We define monetization as the average transaction revenue per unit, which we calculate by dividing all of our transaction revenue (dealer revenue and OEM incentives revenue) in a given period by the number of units in that period. Our monetization increased slightly by 0.3% to $333 during the three months ended June 30, 2019 from $332 for the same period of 2018, primarily as a result of growth in revenue from new dealer products, which no incremental units are generated, offset by a decline in OEM revenue. Our monetization increased 2.1% to $340 during the six months ended June 30, 2019 from $333 for the same period of 2018, primarily as a result of growth in our new dealer products revenue. We expect our monetization to be affected in the future by changes in our pricing structure, the unit mix between new and used cars, with used cars providing higher monetization, and the introduction of new products and services, including new OEM incentive programs.
Franchise Dealer Count
We define franchise dealer count as the number of franchise dealers in the network of TrueCar Certified Dealers at the end of a given period. This number is calculated by counting the number of brands of new cars sold at each individual location, or rooftop, regardless of the size of the dealership that owns the rooftop. The network is comprised of dealers with a range of unit sales volume per dealer, with dealers representing certain brands consistently achieving higher than average unit sales volume. We view our ability to increase our franchise dealer count, particularly dealers representing high volume brands, as an indicator of our market penetration and the likelihood of converting users of our platform into unit sales. Our TrueCar Certified Dealer network includes independent non-franchised dealers that primarily sell used cars and are not included in franchise dealer count.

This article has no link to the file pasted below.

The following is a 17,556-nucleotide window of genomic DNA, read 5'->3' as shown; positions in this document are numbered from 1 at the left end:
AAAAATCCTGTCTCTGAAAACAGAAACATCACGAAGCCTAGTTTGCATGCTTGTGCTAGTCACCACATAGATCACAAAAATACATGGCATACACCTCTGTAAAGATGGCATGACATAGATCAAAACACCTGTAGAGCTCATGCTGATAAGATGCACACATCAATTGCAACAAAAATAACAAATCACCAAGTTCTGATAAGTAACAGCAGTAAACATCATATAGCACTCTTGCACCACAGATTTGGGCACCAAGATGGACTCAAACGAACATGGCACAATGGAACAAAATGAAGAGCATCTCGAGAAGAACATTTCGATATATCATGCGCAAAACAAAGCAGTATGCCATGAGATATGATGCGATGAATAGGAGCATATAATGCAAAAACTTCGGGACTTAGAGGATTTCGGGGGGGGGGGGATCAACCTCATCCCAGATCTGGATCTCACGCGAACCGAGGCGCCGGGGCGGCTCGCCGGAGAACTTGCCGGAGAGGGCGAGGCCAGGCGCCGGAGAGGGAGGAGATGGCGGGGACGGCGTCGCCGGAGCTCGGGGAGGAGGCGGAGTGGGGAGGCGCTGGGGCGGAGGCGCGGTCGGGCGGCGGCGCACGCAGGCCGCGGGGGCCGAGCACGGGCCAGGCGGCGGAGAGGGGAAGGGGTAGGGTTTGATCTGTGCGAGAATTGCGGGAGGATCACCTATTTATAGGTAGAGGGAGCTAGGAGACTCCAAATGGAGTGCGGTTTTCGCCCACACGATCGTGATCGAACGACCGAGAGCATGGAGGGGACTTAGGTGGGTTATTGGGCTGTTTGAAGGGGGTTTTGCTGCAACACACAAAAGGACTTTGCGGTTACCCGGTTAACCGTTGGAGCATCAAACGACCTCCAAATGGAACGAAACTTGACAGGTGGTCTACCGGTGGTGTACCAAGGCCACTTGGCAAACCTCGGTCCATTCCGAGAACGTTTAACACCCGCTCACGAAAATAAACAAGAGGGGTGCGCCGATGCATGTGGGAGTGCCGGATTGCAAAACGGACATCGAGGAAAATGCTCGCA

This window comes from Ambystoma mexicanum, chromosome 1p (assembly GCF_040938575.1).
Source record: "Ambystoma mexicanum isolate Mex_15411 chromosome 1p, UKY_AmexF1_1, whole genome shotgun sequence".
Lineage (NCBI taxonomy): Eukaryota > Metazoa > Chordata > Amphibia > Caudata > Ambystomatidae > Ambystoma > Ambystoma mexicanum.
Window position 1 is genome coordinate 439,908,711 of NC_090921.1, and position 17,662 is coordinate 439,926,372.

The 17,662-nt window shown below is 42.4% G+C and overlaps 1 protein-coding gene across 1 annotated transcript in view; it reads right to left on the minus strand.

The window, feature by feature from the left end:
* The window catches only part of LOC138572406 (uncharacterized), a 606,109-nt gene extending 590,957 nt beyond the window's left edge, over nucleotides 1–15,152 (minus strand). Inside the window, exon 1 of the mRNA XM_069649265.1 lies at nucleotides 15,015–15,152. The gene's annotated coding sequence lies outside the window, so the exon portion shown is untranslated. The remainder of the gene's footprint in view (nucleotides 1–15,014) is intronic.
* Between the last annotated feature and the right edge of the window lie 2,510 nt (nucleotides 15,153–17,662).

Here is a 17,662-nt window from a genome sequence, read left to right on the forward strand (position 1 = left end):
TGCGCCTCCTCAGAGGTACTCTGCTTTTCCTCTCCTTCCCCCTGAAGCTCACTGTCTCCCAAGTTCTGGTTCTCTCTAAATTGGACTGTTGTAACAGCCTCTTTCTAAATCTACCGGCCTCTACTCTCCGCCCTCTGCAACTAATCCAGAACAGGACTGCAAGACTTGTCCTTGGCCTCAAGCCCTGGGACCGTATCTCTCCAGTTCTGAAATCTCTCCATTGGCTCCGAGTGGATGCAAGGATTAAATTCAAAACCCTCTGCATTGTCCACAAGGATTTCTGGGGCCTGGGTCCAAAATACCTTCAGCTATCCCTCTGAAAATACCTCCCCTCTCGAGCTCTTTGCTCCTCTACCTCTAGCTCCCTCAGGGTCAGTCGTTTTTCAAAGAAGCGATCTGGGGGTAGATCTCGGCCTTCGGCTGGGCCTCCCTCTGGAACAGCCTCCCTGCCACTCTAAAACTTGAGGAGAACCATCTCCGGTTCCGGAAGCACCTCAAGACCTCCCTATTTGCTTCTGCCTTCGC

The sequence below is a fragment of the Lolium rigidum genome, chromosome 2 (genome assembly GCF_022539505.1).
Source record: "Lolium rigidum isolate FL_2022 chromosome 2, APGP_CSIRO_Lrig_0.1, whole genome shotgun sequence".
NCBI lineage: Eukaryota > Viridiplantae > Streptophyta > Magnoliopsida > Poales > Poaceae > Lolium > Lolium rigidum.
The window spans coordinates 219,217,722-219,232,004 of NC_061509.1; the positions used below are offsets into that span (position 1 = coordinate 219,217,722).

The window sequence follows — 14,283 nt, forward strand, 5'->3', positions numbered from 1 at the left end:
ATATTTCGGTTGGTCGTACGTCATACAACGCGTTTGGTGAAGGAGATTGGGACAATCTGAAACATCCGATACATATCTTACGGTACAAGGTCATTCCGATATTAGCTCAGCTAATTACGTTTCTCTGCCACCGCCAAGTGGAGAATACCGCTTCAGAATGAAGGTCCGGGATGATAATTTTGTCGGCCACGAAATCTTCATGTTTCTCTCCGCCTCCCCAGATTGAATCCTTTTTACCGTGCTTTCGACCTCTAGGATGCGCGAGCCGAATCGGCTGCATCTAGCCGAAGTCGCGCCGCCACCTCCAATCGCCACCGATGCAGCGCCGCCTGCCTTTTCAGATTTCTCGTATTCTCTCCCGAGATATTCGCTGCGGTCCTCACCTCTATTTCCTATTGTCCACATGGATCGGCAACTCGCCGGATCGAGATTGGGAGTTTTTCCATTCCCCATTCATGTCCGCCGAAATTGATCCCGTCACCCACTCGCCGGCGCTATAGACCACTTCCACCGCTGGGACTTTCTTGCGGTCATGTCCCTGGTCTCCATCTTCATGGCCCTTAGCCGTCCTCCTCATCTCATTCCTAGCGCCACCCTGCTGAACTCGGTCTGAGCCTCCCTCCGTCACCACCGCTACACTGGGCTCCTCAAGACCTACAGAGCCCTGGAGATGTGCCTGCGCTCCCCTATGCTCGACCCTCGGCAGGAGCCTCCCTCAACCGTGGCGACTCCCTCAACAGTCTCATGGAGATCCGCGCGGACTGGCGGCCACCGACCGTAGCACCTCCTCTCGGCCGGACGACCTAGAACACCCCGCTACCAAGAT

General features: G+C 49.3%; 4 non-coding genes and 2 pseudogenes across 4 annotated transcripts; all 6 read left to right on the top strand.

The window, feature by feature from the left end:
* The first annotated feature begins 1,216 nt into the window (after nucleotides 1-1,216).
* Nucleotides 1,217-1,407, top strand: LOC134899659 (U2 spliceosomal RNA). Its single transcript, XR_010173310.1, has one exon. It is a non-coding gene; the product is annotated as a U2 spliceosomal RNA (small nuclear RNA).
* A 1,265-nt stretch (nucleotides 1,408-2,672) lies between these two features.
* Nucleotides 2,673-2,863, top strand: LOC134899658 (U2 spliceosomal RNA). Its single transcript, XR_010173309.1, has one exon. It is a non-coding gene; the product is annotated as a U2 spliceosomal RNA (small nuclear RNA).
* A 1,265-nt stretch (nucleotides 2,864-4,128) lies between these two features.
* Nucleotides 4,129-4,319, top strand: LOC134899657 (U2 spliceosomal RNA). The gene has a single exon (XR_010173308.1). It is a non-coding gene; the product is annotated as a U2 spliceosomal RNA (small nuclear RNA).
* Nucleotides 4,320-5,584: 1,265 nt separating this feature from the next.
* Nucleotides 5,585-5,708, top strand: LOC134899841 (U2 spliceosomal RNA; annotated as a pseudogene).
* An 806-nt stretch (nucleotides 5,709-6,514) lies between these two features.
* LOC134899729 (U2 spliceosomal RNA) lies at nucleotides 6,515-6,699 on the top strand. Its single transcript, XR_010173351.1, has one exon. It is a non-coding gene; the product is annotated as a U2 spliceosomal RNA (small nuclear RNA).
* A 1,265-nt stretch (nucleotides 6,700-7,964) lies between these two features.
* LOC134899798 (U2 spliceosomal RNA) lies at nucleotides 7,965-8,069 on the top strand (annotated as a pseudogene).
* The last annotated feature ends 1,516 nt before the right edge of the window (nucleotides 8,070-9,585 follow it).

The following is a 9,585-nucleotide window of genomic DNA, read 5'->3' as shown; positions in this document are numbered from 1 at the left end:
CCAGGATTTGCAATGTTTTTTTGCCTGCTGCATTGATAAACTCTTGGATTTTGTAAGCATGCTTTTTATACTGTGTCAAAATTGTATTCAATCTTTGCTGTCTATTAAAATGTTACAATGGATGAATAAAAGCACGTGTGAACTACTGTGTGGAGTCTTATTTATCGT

Our franchise dealer count was 12,681 at June 30, 2019, an increase from 12,368 at June 30, 2018, and an increase from 12,674 at December 31, 2018. Note that our franchise dealer count excludes Genesis franchises on our program due to Hyundai’s transition of Genesis to a stand-alone brand. In order to facilitate period-over-period comparisons, we have continued to count each Hyundai franchise that also has a Genesis franchise as one franchise dealer rather than two. We intend to increase the number of dealers representing high-volume brands in our dealer network, generally, and in key geographies, by investing to improve the dealer experience and increasing dealer satisfaction.
Independent Dealer Count

We define independent dealer count as the number of dealers in the network of TrueCar Certified Dealers at the end of a given period that exclusively sell used vehicles and are not directly affiliated with a new car manufacturer. This number is calculated by counting each location, or rooftop, individually, regardless of the size of the dealership that owns the rooftop. Our independent dealer count was 4,014 at June 30, 2019, an increase from 3,166 at June 30, 2018, and an increase from 3,655 at December 31, 2018.

Non-GAAP Financial Measures